The word "impact" is used regularly in corporate culture. The connotation that comes with it may not match the intention.
Yes, it's a word, but there are so many better words you could use to make your point and sound less "corporate-y". (No, that one isn't a word.)
Me, Myself and I are each correct in different situations. These quick and easy tips will help you get it right every time!
Using nouns as verbs when perfectly good verbs already exist to clearly say what you mean is a hindrance to clear communication.
Corporate-types use "ask" as a noun. A lot. Is that correct?
What's the difference and how do they affect communication?
These words are very similar, but they're not interchangeable.
I marked National Grammar Day with a discussion of parallel structure -- what it is and why it's important.
These two are definitely not interchangeable. Your choice will alter the meaning of your sentence.
Writing in passive voice can make your sentence confusing and, in some contexts, damage trust with your audience. Your writing will be stronger if you avoid passive voice whenever possible.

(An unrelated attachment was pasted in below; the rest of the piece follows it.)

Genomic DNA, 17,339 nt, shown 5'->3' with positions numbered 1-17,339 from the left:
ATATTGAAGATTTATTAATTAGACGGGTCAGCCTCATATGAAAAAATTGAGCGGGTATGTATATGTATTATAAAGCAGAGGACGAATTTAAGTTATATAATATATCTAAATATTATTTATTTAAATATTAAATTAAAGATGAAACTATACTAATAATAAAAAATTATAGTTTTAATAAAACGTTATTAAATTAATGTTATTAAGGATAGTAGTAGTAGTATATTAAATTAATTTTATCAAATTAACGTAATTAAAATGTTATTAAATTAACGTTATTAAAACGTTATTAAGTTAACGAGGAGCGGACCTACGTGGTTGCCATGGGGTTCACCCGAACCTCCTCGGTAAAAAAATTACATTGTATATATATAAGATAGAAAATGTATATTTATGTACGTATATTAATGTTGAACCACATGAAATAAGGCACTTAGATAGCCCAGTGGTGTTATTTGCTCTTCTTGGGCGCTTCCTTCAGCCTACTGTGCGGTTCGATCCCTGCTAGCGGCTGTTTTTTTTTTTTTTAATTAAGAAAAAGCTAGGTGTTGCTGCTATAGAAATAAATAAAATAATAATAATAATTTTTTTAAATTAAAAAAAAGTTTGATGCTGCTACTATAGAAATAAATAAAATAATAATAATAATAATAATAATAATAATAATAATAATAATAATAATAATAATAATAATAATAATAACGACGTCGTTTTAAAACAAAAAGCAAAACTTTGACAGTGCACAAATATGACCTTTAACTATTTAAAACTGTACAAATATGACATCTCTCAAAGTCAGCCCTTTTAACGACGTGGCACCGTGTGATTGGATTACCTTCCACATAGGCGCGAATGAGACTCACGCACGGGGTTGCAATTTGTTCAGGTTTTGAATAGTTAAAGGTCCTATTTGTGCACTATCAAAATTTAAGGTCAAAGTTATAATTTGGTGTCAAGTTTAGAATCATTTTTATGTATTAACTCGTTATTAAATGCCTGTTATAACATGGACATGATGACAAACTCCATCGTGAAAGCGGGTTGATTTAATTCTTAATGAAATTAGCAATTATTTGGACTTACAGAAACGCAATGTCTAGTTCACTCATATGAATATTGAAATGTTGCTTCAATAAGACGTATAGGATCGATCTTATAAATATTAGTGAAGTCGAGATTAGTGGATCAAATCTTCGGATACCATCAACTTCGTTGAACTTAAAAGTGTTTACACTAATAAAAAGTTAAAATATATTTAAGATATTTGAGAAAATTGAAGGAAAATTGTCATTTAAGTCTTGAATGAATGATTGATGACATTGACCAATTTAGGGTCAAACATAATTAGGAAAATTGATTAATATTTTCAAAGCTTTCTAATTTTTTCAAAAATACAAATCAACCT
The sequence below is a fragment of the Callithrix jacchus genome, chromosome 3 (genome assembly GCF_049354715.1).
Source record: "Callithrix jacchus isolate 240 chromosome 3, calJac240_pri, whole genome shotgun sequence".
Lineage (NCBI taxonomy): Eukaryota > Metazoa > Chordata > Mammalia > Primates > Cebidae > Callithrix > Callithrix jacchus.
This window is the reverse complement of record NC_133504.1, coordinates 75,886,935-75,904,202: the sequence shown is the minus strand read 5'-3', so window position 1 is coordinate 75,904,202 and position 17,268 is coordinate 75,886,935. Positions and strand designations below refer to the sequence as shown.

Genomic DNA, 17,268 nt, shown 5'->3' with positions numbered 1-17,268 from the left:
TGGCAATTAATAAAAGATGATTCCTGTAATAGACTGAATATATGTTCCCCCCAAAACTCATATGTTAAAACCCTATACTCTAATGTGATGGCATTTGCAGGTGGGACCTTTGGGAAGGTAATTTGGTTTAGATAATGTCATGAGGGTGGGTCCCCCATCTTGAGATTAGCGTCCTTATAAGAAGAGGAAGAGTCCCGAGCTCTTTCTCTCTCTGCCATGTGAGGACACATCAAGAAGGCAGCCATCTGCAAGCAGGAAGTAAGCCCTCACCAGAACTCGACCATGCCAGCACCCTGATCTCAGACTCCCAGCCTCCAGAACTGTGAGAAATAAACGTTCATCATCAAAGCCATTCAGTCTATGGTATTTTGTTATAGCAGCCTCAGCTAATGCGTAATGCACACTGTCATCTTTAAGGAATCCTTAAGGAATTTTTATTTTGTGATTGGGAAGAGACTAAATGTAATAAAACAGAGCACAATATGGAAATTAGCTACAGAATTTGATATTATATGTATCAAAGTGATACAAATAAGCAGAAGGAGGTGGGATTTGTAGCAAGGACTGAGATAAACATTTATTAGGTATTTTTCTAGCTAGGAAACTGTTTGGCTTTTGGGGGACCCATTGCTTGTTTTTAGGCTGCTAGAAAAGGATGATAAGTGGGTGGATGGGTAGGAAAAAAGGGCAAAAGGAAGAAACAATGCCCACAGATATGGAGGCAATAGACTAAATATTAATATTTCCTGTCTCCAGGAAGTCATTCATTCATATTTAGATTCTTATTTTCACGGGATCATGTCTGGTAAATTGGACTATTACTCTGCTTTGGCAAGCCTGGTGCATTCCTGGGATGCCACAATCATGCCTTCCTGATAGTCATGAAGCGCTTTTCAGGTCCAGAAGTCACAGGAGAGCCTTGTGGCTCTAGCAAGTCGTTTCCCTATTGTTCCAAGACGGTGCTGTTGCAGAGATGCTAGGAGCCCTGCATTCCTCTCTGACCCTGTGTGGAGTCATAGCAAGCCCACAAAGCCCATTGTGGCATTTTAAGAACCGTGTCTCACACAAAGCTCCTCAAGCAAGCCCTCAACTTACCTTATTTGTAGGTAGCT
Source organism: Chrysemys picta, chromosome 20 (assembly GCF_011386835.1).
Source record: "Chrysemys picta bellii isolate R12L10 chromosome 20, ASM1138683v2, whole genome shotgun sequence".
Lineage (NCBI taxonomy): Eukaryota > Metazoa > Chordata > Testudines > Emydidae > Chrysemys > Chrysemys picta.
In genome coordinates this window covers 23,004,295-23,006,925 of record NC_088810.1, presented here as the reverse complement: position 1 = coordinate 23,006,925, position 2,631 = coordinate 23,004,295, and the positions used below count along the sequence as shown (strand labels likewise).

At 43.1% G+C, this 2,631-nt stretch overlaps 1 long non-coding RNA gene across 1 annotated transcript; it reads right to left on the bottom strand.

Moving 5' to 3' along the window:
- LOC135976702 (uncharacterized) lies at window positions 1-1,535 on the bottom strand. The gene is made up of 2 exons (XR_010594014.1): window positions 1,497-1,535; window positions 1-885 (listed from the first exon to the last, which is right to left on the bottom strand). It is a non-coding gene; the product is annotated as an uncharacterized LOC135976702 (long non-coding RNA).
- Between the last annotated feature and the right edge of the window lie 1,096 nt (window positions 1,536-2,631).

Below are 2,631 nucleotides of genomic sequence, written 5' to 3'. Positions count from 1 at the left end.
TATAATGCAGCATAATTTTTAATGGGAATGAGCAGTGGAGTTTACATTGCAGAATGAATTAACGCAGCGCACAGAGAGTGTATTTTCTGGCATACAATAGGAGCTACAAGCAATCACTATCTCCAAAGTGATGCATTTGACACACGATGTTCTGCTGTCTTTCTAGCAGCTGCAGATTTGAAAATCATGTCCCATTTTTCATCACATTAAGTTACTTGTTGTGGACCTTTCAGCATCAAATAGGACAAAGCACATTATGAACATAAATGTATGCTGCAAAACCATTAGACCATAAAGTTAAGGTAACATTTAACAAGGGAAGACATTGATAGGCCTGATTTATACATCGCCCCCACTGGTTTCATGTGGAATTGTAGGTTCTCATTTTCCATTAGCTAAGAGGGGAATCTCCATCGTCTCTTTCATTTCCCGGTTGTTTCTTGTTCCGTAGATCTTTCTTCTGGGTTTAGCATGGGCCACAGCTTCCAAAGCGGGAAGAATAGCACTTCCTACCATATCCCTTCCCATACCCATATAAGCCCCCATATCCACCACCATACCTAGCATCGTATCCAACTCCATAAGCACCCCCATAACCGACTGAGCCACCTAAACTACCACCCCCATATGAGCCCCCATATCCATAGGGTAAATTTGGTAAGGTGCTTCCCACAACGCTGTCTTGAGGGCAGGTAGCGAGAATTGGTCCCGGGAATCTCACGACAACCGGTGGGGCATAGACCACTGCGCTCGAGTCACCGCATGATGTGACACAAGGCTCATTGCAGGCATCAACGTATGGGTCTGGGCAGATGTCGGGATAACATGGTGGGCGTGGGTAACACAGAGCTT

This one is easy. If you're talking about a person or people, use "who."
If you confuse these two, you're far from alone. I have a simple trick to help you remember for good!
We are hearing this word a lot lately, but is it being used appropriately? Either way, beware of overuse.
You don't need to use long words or stiff language to sound professional.
These articles don't always follow the rule you think they're supposed to follow. It's not about the letter the next word starts with. It's about the sound.
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